MacGregor joined the British Army at 16, the youngest age it was possible for him to do so, in April 1803. His family purchased him a commission as an ensign in the 57th (West Middlesex) Regiment of Foot, probably for around 450. MacGregor’s entrance to the military coincided with the start of the Napoleonic Wars following the breakdown of the Treaty of Amiens. Southern England was fortified to defend against a possible French invasion; the 57th Foot was at Ashford, Kent. In February 1804, after less than a year in training, MacGregor was promoted without purchase to lieutenantan advancement that usually took up to three years. Later that year, after MacGregor had spent some months in Guernsey with the regiment’s 1st Battalion, the 57th Foot was posted to Gibraltar.
MacGregor was introduced to Maria Bowater, the daughter of a Royal Navy admiral, around 1804. Maria commanded a substantial dowry and, apart from her by-now-deceased father, was related to two generals, a member of parliament and the botanist Aylmer Bourke Lambert. Gregor and Maria married at St Margaret’s Church, Westminster in June 1805 and set up home in London, at the residence of the bride’s aunt. Two months later, having rejoined the 57th Foot in Gibraltar, MacGregor bought the rank of captain for about 900, choosing not to wait the seven years such a promotion might take without purchase. The 57th Foot remained in Gibraltar between 1805 and 1809. During this time MacGregor developed an obsession with dress, rank insignia and medals that made him unpopular in the regiment; he forbade any enlisted man or non-commissioned officer to leave his quarters in anything less than full dress uniform.
In 1809 the 57th Foot was sent to Portugal as reinforcements for the Anglo-Portuguese Army under the Duke of Wellington, during his second attempt to drive the French out of Spain during the Peninsular War. MacGregor’s regiment disembarked at Lisbon about three months into the campaign, on 15 July. By September it was garrisoning Elvas, near the frontier with Spain. Soon thereafter MacGregor was seconded to the 8th Line Battalion of the Portuguese Army, where he served with the rank of major from October 1809 to April 1810. According to Michael Rafter, author of a highly critical 1820 biography of MacGregor, this secondment came after a disagreement between MacGregor and a superior officer, “originally of a trivial nature”, that intensified to such an extent that the young captain was forced to request discharge. This was promptly granted. MacGregor formally retired from the British service on 24 May 1810, receiving back the 1,350 he had paid for the ranks of ensign and captain, and returned to Britain. The 57th Foot’s actions at the Battle of Albuera on 16 May 1811 would earn it considerable prestige and the nickname “the Die-Hards“MacGregor would thereafter make much of his association.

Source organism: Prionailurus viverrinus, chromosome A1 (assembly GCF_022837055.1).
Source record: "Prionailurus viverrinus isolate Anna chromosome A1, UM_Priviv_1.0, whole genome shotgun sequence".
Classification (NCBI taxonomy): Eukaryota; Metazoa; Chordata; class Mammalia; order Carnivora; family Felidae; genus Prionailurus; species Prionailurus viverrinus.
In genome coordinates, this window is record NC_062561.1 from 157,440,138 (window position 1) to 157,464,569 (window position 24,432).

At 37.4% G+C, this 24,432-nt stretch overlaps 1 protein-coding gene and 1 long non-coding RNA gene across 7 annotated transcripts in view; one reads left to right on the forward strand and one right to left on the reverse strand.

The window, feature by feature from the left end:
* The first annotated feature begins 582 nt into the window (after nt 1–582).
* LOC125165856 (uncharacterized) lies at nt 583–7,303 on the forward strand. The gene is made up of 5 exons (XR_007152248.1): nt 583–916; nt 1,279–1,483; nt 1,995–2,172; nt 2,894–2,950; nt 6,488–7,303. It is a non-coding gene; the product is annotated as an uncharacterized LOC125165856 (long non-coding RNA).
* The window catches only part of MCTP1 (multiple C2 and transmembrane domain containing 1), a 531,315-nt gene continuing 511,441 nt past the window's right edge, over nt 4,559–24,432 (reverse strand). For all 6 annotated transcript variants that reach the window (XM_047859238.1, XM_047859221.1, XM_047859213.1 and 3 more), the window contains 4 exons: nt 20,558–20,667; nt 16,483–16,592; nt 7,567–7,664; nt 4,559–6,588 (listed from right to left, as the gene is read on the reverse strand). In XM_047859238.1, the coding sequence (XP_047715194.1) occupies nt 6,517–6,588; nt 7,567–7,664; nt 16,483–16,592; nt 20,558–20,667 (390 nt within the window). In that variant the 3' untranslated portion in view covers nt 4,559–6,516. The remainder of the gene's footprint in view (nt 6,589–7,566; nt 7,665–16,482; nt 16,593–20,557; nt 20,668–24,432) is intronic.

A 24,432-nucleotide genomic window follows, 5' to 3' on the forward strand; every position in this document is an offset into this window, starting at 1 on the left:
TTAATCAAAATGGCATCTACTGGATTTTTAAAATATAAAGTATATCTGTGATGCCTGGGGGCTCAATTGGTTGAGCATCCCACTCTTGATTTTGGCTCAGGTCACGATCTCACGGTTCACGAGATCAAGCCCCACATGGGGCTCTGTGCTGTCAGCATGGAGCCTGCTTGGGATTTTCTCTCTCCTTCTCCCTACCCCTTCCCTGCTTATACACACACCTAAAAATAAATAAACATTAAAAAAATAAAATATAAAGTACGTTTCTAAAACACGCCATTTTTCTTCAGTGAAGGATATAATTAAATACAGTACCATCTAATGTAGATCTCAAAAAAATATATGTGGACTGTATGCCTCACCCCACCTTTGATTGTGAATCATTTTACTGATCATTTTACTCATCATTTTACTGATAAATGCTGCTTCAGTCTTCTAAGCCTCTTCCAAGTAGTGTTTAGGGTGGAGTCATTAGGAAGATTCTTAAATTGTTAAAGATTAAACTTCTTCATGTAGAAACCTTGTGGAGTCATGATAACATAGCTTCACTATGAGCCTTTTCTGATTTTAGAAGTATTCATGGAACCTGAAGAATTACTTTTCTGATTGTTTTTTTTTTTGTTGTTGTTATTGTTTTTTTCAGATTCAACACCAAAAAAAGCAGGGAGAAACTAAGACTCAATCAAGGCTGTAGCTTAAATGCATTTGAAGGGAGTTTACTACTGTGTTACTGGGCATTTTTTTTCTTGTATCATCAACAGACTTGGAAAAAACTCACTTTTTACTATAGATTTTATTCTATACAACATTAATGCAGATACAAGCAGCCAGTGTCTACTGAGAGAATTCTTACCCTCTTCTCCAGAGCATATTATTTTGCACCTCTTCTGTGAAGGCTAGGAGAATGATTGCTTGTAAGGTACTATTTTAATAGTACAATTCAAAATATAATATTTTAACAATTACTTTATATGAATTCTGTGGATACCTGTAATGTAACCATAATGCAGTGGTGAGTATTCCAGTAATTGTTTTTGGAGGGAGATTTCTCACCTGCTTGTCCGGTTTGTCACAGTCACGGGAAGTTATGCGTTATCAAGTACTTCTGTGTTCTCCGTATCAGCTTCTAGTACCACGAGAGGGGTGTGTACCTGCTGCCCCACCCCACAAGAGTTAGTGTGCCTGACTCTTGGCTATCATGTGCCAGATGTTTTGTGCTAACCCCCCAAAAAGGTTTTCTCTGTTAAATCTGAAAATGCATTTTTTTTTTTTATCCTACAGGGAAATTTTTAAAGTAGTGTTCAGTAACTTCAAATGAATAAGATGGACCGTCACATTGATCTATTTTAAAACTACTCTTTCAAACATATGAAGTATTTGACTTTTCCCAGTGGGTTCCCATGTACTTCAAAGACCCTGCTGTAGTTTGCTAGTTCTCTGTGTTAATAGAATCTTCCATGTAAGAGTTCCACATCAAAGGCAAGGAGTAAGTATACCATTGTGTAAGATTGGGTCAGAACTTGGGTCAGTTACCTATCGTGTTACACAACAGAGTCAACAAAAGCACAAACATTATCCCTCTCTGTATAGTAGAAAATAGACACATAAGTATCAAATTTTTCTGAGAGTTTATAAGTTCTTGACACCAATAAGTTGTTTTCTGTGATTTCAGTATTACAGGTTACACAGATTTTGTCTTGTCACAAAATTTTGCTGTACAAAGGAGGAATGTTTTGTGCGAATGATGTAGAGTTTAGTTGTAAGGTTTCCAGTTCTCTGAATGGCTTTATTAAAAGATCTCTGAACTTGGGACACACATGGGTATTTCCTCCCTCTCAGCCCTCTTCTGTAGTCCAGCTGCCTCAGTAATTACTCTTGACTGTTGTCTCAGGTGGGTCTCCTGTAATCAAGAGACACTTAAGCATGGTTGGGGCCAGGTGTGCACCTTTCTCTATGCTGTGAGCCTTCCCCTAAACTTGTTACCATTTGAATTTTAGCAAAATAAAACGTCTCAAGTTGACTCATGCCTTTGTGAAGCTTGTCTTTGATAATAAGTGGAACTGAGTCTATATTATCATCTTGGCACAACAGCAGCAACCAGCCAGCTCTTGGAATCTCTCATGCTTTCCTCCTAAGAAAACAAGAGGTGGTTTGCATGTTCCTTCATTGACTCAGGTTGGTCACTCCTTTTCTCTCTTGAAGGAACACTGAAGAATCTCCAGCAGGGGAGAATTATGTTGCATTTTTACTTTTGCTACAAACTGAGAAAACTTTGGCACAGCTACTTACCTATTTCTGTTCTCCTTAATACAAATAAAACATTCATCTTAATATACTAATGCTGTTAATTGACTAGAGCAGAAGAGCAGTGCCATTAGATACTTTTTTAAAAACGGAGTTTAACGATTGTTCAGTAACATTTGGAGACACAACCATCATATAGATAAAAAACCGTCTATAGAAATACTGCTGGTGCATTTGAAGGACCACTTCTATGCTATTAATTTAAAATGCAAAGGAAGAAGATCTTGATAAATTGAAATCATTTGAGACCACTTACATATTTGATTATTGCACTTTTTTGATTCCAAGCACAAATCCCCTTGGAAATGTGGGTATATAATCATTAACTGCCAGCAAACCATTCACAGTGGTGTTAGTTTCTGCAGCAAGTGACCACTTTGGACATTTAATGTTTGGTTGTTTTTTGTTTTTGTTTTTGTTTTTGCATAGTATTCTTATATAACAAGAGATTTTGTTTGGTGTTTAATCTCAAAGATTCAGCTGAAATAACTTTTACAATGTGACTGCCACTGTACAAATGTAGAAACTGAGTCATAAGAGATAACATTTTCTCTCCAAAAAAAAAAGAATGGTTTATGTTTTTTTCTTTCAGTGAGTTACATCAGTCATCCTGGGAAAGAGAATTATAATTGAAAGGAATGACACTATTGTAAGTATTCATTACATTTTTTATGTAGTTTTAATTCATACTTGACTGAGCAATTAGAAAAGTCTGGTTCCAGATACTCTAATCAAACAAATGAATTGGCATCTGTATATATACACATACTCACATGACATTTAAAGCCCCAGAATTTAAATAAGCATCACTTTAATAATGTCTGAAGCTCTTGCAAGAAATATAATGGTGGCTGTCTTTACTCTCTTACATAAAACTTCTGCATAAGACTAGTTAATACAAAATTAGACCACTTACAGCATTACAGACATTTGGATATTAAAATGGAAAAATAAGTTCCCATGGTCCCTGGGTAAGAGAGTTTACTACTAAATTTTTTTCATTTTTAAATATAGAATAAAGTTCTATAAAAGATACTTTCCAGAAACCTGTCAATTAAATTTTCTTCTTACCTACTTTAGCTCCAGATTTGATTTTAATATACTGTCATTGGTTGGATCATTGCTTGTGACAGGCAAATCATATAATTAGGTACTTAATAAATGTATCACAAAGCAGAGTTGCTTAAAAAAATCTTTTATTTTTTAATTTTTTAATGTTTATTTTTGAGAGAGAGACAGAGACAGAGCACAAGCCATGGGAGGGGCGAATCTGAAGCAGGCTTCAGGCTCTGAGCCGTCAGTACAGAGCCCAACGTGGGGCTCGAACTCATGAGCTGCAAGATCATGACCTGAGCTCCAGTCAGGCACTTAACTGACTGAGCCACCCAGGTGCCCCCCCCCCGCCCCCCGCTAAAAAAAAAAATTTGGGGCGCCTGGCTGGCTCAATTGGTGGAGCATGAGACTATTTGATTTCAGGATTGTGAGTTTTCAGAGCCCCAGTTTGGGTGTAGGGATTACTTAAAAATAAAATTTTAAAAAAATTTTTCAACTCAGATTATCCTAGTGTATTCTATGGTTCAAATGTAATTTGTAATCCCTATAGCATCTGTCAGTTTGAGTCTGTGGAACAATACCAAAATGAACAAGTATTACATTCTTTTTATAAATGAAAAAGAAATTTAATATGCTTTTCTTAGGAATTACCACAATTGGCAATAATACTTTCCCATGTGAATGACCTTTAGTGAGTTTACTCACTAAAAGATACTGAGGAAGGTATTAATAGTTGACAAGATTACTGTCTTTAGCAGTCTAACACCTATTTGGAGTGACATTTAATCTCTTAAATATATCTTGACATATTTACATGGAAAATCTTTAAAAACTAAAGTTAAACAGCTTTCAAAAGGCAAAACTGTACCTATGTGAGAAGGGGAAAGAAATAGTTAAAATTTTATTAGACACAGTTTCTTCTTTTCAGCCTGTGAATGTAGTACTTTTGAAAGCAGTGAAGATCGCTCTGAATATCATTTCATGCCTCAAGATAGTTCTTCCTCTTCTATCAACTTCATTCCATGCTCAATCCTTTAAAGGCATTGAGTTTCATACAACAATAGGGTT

Edinburgh to Caracas
On his return to Britain the 23-year-old MacGregor and his wife moved into a house rented by his mother in Edinburgh. There he assumed the title of “Colonel“, wore the badge of a Portuguese knightly order and toured the city in an extravagant and brightly-coloured coach. After failing to attain high social status in Edinburgh, MacGregor moved back to London in 1811 and began styling himself “Sir Gregor MacGregor, Bart.“, falsely claiming to have succeeded to the MacGregor clan chieftainship; he also alluded to family ties with a selection of dukes, earls and barons. This had little bearing on reality but MacGregor nevertheless created an air of credible respectability for himself in London society.
In December 1811, Maria MacGregor died. At a stroke MacGregor lost his main source of income and the support of the influential Bowater family. His choices were, Sinclair suggests, limited: announcing his engagement to another heiress so soon after Maria’s death might draw embarrassing public protests from the Bowaters, and returning home to farm the MacGregor lands in Scotland would be in his mind unacceptably dull. His only real experience was military, but the manner of his exit from the British Army would make a return there awkward at best.